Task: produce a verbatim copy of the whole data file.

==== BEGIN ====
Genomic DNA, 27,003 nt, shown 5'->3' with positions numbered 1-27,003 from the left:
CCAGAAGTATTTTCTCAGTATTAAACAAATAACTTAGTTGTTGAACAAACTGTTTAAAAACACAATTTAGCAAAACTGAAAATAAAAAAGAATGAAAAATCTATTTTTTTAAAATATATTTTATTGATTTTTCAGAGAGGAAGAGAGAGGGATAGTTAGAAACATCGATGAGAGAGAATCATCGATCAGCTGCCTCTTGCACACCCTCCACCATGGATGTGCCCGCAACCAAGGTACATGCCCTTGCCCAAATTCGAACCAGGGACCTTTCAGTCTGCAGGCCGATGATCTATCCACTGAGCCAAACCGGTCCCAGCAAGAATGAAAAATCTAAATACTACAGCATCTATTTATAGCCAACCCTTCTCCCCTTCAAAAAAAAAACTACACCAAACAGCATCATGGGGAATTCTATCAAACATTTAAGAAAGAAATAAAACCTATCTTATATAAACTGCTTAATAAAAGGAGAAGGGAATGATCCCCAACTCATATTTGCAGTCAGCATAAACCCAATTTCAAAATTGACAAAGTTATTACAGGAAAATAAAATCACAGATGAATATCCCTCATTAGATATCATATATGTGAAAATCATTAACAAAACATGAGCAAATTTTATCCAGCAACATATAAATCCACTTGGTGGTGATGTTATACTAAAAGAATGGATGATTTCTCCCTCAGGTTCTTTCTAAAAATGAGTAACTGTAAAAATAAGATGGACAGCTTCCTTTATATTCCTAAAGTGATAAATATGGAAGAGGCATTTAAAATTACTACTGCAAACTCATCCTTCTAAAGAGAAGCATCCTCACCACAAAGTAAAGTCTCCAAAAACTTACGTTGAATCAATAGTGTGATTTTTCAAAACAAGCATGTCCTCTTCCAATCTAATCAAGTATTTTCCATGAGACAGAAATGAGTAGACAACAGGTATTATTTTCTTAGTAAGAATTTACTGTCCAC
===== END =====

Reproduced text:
Genomic DNA, 27,003 nt, shown 5'->3' with positions numbered 1-27,003 from the left:
CCAGAAGTATTTTCTCAGTATTAAACAAATAACTTAGTTGTTGAACAAACTGTTTAAAAACACAATTTAGCAAAACTGAAAATAAAAAAGAATGAAAAATCTATTTTTTTAAAATATATTTTATTGATTTTTCAGAGAGGAAGAGAGAGGGATAGTTAGAAACATCGATGAGAGAGAATCATCGATCAGCTGCCTCTTGCACACCCTCCACCATGGATGTGCCCGCAACCAAGGTACATGCCCTTGCCCAAATTCGAACCAGGGACCTTTCAGTCTGCAGGCCGATGATCTATCCACTGAGCCAAACCGGTCCCAGCAAGAATGAAAAATCTAAATACTACAGCATCTATTTATAGCCAACCCTTCTCCCCTTCAAAAAAAAAACTACACCAAACAGCATCATGGGGAATTCTATCAAACATTTAAGAAAGAAATAAAACCTATCTTATATAAACTGCTTAATAAAAGGAGAAGGGAATGATCCCCAACTCATATTTGCAGTCAGCATAAACCCAATTTCAAAATTGACAAAGTTATTACAGGAAAATAAAATCACAGATGAATATCCCTCATTAGATATCATATATGTGAAAATCATTAACAAAACATGAGCAAATTTTATCCAGCAACATATAAATCCACTTGGTGGTGATGTTATACTAAAAGAATGGATGATTTCTCCCTCAGGTTCTTTCTAAAAATGAGTAACTGTAAAAATAAGATGGACAGCTTCCTTTATATTCCTAAAGTGATAAATATGGAAGAGGCATTTAAAATTACTACTGCAAACTCATCCTTCTAAAGAGAAGCATCCTCACCACAAAGTAAAGTCTCCAAAAACTTACGTTGAATCAATAGTGTGATTTTTCAAAACAAGCATGTCCTCTTCCAATCTAATCAAGTATTTTCCATGAGACAGAAATGAGTAGACAACAGGTATTATTTTCTTAGTAAGAATTTACTGTCCAC